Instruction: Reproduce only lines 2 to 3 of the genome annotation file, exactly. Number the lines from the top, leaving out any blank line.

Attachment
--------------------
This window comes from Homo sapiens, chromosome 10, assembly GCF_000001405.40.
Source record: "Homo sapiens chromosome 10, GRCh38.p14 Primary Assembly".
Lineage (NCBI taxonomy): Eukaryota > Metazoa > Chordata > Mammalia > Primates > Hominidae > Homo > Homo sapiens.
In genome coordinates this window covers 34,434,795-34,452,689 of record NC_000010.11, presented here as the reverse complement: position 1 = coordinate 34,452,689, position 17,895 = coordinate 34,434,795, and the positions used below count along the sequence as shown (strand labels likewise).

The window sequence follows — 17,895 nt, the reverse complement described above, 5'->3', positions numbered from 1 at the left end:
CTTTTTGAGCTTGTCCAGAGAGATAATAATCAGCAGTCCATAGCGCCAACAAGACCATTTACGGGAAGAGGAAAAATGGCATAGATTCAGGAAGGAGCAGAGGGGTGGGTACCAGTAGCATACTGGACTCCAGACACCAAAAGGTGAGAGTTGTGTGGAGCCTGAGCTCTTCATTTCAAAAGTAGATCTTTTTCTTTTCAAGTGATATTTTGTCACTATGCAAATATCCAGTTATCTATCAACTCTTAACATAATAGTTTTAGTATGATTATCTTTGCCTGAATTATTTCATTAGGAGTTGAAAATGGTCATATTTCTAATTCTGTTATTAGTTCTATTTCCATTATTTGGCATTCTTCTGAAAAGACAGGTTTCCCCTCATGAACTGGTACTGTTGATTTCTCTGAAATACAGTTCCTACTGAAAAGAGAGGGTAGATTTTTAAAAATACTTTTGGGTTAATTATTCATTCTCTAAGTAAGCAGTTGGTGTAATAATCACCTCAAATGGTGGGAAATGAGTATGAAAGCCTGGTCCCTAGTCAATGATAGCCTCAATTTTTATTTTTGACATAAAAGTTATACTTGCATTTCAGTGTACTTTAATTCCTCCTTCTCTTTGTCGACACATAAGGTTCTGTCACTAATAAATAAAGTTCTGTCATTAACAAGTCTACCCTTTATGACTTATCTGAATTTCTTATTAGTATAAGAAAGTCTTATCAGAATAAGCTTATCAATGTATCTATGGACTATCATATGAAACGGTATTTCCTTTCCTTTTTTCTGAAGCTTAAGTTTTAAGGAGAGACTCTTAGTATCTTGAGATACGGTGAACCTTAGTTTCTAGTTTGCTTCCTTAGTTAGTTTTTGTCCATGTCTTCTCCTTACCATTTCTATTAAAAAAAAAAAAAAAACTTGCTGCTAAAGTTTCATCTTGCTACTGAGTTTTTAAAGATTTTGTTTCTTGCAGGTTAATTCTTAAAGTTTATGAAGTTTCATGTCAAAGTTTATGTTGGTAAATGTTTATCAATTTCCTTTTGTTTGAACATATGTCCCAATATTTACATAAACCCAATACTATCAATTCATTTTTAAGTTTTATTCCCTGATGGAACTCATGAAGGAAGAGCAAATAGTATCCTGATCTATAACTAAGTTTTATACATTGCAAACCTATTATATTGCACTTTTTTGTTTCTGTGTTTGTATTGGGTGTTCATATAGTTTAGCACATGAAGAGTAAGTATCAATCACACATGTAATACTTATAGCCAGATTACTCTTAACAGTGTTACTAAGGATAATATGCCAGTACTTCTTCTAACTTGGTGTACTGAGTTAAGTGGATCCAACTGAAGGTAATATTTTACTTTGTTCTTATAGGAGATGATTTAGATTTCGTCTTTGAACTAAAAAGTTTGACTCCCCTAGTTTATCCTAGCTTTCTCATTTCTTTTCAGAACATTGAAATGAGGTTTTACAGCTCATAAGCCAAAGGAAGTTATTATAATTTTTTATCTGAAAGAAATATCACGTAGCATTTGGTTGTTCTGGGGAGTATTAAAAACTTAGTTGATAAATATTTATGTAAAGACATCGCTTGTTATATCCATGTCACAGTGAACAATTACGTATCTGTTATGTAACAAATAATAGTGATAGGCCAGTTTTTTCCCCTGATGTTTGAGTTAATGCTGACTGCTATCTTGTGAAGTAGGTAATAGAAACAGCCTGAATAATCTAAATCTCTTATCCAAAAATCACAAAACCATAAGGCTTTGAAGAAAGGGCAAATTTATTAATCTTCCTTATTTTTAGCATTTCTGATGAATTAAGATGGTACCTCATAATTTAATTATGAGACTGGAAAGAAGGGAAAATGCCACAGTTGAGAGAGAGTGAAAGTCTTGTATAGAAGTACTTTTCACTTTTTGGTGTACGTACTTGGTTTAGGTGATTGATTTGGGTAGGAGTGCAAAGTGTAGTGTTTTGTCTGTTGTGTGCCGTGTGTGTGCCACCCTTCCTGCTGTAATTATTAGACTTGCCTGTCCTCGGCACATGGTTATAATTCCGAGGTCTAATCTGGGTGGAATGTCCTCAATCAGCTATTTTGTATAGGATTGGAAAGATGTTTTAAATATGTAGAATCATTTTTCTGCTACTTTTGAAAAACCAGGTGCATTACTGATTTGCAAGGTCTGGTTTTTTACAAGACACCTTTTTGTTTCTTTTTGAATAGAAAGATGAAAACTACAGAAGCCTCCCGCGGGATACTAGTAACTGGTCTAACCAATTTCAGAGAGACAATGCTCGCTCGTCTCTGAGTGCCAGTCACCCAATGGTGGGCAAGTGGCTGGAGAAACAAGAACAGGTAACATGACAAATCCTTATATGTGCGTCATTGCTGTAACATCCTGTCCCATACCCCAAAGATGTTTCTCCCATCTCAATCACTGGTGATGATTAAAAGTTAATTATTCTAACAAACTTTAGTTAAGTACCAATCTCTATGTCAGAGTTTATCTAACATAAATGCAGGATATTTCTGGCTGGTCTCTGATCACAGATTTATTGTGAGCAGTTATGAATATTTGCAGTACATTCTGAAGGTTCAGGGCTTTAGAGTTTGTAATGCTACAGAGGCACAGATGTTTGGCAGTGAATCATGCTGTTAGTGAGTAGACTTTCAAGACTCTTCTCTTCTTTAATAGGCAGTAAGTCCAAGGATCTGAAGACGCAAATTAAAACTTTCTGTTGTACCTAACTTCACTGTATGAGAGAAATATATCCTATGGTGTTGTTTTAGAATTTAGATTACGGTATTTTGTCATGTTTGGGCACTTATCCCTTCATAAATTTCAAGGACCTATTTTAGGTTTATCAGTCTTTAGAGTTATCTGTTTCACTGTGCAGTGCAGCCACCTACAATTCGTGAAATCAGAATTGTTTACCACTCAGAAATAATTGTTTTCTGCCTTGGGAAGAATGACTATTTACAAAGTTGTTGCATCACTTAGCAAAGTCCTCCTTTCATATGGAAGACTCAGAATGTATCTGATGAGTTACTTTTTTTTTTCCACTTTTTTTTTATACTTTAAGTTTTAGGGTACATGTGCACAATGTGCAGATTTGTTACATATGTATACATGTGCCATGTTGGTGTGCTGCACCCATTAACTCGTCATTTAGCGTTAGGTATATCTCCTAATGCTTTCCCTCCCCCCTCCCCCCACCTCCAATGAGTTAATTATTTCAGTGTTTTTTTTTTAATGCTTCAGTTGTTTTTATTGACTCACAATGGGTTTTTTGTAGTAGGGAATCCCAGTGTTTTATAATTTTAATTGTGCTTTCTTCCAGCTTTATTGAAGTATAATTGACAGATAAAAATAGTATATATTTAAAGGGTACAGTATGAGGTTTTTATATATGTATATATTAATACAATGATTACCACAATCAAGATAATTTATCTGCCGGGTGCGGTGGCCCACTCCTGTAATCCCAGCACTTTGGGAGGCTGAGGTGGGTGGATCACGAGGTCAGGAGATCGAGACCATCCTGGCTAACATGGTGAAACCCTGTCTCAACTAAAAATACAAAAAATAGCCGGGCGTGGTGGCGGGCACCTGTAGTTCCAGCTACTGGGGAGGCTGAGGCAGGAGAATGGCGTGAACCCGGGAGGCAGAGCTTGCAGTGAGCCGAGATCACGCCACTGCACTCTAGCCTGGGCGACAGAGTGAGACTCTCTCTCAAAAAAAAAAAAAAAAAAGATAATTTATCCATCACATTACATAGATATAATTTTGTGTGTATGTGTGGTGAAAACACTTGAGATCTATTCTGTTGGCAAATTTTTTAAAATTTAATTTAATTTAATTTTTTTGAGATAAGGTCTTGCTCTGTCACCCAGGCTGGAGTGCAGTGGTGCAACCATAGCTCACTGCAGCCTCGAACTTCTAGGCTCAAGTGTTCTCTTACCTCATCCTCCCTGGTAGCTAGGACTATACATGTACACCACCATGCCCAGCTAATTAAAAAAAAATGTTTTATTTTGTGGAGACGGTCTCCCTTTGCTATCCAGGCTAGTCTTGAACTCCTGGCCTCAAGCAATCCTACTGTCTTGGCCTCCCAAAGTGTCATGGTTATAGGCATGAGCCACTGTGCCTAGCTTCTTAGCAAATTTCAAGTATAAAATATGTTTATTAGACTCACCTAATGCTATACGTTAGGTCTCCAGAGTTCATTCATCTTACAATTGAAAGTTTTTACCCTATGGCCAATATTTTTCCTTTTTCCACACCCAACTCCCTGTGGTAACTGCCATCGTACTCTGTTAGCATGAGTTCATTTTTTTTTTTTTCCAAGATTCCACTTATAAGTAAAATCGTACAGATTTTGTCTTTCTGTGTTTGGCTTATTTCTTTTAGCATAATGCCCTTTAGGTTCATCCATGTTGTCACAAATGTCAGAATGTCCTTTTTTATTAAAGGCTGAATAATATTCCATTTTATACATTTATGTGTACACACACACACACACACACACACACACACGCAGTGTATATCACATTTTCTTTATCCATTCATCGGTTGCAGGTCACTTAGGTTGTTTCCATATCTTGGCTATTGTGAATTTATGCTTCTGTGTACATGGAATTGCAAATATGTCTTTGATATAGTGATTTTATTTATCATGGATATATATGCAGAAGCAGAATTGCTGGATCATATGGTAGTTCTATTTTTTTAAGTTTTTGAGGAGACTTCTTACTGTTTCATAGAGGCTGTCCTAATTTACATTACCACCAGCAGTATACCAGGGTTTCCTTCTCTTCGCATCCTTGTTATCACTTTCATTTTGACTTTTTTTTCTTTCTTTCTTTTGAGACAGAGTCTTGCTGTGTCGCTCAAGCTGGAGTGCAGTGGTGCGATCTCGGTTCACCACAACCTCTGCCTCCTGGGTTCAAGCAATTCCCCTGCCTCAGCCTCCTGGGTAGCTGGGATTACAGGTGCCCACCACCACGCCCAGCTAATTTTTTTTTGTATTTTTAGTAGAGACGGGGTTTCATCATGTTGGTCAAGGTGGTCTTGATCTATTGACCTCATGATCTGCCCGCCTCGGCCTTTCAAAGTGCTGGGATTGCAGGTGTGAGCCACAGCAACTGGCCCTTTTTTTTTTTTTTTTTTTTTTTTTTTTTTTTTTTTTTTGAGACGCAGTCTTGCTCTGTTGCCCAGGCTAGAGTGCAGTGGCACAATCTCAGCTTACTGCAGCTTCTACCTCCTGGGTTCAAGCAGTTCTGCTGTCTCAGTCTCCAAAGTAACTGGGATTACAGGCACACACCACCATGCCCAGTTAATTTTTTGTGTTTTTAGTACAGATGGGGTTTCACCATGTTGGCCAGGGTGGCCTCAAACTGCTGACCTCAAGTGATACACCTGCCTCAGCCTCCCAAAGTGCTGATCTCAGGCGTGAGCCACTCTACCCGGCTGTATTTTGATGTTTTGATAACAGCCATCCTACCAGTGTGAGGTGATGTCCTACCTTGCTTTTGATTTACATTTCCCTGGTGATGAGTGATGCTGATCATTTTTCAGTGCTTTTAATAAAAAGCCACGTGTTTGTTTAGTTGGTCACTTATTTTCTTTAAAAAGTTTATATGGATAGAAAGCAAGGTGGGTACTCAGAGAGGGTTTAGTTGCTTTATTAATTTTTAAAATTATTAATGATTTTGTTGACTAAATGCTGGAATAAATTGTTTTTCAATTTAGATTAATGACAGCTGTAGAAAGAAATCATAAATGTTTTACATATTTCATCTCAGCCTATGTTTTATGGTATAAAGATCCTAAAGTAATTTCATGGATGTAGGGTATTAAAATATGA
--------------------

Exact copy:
Source record: "Homo sapiens chromosome 10, GRCh38.p14 Primary Assembly".
Lineage (NCBI taxonomy): Eukaryota > Metazoa > Chordata > Mammalia > Primates > Hominidae > Homo > Homo sapiens.